A New Year’s Gift to You: Writing and Visual Artist Residencies for Parents (II)
by Claudia F. Savage
The list for residencies available to parents seems to grow every day. But while some places seem to think a cramped one-bedroom apartment next to other artists who are up till 2 a.m. is perfect for a mother-artist and her infant, other places, like the assortment below, have really thought through the needs of a parent attending a residency. The Writer’s Colony at Dairy Hollow, The Atlantic Center for the Arts, and The Millay Colony are perfect for the mother-artist who is able to travel alone (maybe for the first time since the kids!) and craves quiet time to write, paint or sculpt in the presence of other adults. Island Hill House and Women’s Studio Workshop let you bring your kids along.
Island Hill House Artist Residency Program
The Hill House is a two-story log cabin in northern Michigan that can accommodate up to four people at one time. “If you are selected,” according to Yvonne Stephens, director, “you have the whole house to yourself.” It is a rural area that gets heavy snow, so artists should be prepared for isolation.
Where: East Jordan, Michigan
How Long: 2-4 weeks
What You Get: An artist may bring up to three children and/or caregivers while in residence. The house accommodates up to four people (two bedrooms and two bathrooms). Basic child safety equipment, a pack-and-play, and a highchair are included, and two artist parents may be in residence together if they are both accepted into the program. The residency also fully stocks the kitchen with whatever you desire, including fresh local foods in summer and fall specifically. Though no stipend is offered, childcare is available and covered.
Artistic Disciplines Funded: writers, visual artists, dancers and musicians
Apply: Application deadline is April 1 (for June-November residency) and October 1 (for December-May residency), application fee is $25, submit.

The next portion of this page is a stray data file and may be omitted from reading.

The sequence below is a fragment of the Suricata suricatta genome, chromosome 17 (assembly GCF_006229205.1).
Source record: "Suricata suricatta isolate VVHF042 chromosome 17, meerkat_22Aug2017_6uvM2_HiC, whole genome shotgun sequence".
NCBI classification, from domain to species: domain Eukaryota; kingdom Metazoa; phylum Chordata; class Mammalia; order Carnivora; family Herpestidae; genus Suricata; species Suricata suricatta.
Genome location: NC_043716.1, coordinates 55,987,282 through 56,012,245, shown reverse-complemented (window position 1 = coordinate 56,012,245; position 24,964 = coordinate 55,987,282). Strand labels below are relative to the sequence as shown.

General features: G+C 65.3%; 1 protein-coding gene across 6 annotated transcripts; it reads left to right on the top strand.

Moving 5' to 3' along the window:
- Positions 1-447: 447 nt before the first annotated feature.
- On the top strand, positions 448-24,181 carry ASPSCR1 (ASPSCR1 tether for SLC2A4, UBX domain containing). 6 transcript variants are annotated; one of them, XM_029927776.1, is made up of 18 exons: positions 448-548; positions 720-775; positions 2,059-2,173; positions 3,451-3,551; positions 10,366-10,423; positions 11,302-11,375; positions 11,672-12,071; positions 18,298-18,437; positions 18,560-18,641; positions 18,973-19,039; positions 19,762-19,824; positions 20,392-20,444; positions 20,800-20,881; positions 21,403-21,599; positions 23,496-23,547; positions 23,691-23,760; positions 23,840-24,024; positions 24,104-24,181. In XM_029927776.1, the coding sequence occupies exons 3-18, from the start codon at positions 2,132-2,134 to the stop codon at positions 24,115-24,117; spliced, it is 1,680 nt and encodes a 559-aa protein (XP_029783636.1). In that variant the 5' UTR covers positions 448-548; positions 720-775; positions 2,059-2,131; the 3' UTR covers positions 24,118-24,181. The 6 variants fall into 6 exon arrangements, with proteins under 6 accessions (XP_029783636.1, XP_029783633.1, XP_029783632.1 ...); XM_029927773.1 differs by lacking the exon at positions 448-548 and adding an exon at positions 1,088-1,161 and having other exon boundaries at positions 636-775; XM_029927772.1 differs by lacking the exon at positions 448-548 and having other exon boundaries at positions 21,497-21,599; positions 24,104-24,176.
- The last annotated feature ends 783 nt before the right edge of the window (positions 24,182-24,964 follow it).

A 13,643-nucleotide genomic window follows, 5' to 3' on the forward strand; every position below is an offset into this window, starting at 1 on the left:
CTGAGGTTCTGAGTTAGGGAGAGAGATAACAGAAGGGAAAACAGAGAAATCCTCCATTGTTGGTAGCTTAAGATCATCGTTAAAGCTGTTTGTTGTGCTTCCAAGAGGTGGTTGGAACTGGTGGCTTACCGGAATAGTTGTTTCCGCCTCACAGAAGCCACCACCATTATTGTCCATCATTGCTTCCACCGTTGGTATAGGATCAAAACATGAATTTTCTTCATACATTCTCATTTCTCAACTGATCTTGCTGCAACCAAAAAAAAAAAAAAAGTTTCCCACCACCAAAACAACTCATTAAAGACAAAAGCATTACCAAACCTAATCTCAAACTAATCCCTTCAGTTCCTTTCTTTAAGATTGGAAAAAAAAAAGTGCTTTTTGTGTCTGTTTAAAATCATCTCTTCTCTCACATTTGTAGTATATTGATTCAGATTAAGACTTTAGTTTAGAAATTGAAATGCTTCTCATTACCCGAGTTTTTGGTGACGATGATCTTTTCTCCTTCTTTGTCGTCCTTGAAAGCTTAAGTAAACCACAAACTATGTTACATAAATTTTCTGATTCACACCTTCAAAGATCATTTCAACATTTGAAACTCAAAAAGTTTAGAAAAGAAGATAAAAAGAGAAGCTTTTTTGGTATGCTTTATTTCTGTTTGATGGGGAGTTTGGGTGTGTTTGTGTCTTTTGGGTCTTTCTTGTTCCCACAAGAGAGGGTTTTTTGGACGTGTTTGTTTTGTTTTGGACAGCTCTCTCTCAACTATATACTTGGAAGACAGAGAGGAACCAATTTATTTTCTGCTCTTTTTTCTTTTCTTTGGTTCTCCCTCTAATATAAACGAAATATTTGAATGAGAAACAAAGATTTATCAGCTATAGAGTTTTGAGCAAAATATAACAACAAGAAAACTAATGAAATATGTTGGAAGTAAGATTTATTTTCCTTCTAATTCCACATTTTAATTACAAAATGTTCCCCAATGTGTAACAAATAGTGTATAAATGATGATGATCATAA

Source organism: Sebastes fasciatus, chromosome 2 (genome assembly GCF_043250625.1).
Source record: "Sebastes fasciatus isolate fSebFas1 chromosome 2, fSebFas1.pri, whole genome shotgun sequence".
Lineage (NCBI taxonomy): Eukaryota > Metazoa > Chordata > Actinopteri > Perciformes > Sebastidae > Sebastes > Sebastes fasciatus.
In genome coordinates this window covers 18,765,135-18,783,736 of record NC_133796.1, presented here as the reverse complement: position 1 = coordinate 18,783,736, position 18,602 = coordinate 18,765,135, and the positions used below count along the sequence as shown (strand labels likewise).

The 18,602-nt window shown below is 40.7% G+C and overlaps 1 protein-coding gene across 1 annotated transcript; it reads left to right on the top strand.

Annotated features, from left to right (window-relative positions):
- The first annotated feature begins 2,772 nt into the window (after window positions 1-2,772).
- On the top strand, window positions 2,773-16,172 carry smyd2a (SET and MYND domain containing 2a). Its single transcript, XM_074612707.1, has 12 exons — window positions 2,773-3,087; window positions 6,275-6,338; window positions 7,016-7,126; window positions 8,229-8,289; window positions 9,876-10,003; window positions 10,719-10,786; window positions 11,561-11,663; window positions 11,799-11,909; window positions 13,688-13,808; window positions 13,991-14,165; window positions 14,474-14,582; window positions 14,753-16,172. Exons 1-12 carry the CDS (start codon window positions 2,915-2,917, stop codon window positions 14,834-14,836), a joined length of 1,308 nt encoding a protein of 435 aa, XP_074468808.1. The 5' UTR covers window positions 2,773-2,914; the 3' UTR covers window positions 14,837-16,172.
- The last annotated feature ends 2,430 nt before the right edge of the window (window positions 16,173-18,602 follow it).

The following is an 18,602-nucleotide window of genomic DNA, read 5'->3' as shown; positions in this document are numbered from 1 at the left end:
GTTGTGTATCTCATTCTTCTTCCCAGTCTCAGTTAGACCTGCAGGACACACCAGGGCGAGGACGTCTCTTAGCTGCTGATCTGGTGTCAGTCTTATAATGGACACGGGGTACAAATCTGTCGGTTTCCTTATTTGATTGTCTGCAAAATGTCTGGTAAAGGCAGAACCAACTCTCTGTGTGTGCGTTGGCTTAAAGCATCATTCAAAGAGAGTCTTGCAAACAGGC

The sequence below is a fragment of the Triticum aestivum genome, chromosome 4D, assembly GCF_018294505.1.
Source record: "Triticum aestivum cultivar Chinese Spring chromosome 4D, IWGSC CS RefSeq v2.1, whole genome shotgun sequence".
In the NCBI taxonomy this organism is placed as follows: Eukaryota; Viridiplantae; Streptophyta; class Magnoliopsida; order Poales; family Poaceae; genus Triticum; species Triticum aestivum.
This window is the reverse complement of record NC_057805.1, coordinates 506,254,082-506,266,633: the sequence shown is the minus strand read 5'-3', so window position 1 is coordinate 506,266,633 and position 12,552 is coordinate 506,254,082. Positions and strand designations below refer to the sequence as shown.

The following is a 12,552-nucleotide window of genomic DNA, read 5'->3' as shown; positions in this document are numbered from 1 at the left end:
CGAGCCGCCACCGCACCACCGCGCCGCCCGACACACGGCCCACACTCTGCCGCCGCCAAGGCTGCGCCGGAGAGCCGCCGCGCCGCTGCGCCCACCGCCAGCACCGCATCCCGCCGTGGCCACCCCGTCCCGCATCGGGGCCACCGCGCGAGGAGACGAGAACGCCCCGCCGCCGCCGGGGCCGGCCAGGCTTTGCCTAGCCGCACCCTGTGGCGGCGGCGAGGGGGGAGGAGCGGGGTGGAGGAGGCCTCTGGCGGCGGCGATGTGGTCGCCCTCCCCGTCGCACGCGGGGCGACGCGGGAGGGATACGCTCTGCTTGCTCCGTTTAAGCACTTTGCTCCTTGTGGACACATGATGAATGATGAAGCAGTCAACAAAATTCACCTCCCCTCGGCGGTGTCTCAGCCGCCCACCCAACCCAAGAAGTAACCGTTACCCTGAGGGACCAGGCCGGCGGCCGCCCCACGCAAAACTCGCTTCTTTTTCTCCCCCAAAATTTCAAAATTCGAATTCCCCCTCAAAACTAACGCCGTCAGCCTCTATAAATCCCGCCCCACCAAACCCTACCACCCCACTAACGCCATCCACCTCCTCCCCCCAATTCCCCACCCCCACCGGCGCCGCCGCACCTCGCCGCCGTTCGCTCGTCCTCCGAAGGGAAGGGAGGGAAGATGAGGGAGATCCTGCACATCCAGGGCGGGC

The Writers’ Colony at Dairy Hollow (My Time Fellowship)
Dairy Hollow’s mission is “to provide time, lodging, feeding, and artistic community to writers in the historic arts village of Eureka Springs, Arkansas.”
Where: Eureka Springs, Arkansas
How Long: Two weeks
What You Get: Stipend of $1,500 to help pay for child care, travel expenses, or time lost at work. Private suite with writing space and bathroom. Dinner five nights a week in community dining room; community kitchen stocked for breakfast and lunch.
Artistic Disciplines Funded: writers (composers, culinary writers, fiction writers and poets)
Apply: Application deadline is July 31, application fee is $35, submit.
Women’s Studio Workshop
Women’s Studio Workshop (WSW) offers a Parent Residency Grant for woman artists with dependent children under the age of 15.
Where: Rosendale, New York
How Long: Four weeks (January-June or September-December)
What You Get: $250 travel stipend and $1,000 stipend for child care at WSW or child care at home. A dedicated studio and two-bedroom apartment with bathroom, kitchen and living area for the parent-artist and her children. Facilities for etching, hand papermaking, letterpress, silkscreen, book arts, photography and ceramics.